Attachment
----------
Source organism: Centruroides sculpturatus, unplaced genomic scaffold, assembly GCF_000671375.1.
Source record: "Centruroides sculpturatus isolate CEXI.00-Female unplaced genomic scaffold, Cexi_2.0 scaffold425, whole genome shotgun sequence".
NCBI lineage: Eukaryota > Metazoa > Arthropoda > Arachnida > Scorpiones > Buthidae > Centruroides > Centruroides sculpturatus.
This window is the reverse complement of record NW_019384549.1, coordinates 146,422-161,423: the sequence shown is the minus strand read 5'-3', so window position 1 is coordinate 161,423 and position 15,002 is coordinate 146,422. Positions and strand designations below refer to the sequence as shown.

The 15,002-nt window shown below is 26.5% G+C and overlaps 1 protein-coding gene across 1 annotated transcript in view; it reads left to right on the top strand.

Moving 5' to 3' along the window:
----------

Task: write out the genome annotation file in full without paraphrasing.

Source organism: Centruroides sculpturatus, unplaced genomic scaffold, assembly GCF_000671375.1.
Source record: "Centruroides sculpturatus isolate CEXI.00-Female unplaced genomic scaffold, Cexi_2.0 scaffold425, whole genome shotgun sequence".
NCBI lineage: Eukaryota > Metazoa > Arthropoda > Arachnida > Scorpiones > Buthidae > Centruroides > Centruroides sculpturatus.
This window is the reverse complement of record NW_019384549.1, coordinates 146,422-161,423: the sequence shown is the minus strand read 5'-3', so window position 1 is coordinate 161,423 and position 15,002 is coordinate 146,422. Positions and strand designations below refer to the sequence as shown.

The 15,002-nt window shown below is 26.5% G+C and overlaps 1 protein-coding gene across 1 annotated transcript in view; it reads left to right on the top strand.

Moving 5' to 3' along the window: